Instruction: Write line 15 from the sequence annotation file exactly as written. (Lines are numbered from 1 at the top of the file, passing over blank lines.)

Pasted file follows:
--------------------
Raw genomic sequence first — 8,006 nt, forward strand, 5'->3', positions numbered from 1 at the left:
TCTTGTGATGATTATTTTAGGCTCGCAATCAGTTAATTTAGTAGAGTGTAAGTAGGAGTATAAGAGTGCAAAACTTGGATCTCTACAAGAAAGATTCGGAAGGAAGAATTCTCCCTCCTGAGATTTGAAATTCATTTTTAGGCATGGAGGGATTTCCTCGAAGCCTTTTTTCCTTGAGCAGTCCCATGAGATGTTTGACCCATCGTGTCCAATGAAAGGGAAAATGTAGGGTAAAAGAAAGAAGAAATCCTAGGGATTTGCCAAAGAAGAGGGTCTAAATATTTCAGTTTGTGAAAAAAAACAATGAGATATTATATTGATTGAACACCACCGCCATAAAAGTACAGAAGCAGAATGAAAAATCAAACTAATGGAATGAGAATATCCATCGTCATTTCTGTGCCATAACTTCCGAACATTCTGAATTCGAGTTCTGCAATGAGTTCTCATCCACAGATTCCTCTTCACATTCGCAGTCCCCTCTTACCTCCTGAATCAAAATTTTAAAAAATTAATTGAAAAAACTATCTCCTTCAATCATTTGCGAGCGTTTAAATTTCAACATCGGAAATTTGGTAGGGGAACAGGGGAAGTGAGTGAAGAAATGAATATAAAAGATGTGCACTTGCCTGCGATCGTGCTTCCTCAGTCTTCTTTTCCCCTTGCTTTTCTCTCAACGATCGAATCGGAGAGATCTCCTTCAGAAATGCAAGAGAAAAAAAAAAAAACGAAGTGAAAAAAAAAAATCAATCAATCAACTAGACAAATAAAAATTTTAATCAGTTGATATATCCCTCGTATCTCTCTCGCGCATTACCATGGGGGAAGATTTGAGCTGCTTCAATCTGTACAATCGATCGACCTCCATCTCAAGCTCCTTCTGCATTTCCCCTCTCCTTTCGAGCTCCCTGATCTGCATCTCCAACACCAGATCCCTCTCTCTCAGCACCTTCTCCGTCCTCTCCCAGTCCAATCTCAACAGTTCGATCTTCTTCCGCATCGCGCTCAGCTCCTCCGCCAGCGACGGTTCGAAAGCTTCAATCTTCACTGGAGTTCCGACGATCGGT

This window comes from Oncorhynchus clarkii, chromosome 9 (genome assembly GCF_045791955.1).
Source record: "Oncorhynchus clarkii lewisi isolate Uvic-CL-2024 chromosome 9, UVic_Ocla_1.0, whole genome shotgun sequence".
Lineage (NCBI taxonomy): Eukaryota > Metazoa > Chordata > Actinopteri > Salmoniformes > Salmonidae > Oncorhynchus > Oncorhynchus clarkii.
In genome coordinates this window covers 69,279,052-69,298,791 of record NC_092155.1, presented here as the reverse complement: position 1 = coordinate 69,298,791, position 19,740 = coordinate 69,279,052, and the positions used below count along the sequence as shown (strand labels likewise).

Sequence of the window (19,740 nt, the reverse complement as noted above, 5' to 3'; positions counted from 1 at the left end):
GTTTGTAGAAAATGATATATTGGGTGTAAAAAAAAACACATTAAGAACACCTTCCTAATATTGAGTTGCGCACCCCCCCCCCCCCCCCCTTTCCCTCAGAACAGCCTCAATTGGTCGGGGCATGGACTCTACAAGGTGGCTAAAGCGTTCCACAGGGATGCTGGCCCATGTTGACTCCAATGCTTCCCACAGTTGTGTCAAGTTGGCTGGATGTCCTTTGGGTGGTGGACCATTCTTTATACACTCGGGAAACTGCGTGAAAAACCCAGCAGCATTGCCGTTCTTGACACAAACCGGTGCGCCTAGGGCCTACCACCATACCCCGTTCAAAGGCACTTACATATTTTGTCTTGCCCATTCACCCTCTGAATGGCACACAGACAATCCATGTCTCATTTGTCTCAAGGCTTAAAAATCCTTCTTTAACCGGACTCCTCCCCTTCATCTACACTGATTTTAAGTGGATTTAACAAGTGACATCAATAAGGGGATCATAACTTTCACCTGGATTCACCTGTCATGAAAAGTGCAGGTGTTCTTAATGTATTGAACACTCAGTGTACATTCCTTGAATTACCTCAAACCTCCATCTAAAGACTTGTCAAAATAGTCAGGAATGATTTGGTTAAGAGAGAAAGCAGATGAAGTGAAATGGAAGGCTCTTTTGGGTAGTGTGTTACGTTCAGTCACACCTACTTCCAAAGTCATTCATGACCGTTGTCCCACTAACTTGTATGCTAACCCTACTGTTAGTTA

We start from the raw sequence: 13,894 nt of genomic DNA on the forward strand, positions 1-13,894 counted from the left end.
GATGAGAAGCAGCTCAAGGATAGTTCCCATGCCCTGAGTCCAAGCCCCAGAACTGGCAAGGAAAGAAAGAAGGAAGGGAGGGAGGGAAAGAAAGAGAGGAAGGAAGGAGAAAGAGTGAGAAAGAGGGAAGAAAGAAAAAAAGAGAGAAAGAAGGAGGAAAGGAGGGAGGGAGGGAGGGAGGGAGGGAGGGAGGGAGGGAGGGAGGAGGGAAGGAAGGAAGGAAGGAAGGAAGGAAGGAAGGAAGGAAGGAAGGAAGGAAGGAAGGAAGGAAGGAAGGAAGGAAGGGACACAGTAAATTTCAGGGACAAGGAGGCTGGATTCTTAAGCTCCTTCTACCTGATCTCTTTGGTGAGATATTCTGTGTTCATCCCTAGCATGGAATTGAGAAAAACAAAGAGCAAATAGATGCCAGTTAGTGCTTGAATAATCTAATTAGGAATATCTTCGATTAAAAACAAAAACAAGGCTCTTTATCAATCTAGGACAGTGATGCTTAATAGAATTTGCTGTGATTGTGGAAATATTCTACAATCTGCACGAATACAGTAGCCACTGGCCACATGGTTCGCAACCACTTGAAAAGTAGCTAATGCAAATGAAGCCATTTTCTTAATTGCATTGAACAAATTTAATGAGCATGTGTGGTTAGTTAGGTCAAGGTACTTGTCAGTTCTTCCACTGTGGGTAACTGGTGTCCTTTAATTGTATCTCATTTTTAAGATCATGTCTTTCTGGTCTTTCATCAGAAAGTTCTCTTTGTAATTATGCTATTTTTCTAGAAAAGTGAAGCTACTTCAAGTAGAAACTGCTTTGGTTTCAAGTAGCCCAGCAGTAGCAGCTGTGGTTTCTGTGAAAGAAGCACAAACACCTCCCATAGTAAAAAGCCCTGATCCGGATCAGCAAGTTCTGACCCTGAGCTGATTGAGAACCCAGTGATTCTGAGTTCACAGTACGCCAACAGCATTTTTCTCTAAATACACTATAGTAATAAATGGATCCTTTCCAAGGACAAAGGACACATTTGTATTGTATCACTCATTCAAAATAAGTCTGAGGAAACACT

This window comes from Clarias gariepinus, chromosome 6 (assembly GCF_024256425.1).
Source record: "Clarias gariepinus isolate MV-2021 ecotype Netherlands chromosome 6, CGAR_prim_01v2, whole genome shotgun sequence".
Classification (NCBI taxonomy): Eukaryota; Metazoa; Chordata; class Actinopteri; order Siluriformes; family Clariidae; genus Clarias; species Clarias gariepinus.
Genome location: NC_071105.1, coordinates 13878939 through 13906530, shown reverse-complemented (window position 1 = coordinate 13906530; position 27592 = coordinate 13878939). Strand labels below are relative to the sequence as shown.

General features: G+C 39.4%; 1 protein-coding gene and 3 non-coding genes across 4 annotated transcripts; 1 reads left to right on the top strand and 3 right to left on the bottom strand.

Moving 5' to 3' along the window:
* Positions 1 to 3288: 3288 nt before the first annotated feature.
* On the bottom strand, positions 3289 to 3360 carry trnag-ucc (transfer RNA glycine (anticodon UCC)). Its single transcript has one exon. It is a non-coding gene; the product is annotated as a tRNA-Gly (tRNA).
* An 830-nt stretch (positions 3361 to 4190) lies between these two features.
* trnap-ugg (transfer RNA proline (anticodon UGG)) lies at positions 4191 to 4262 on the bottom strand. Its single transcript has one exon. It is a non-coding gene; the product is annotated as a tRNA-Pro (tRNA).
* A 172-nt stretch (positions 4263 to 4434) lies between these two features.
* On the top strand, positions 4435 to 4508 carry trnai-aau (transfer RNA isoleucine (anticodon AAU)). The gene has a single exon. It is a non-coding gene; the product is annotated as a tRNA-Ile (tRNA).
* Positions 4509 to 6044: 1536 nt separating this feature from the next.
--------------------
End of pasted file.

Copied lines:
General features: G+C 39.4%; 1 protein-coding gene and 3 non-coding genes across 4 annotated transcripts; 1 reads left to right on the top strand and 3 right to left on the bottom strand.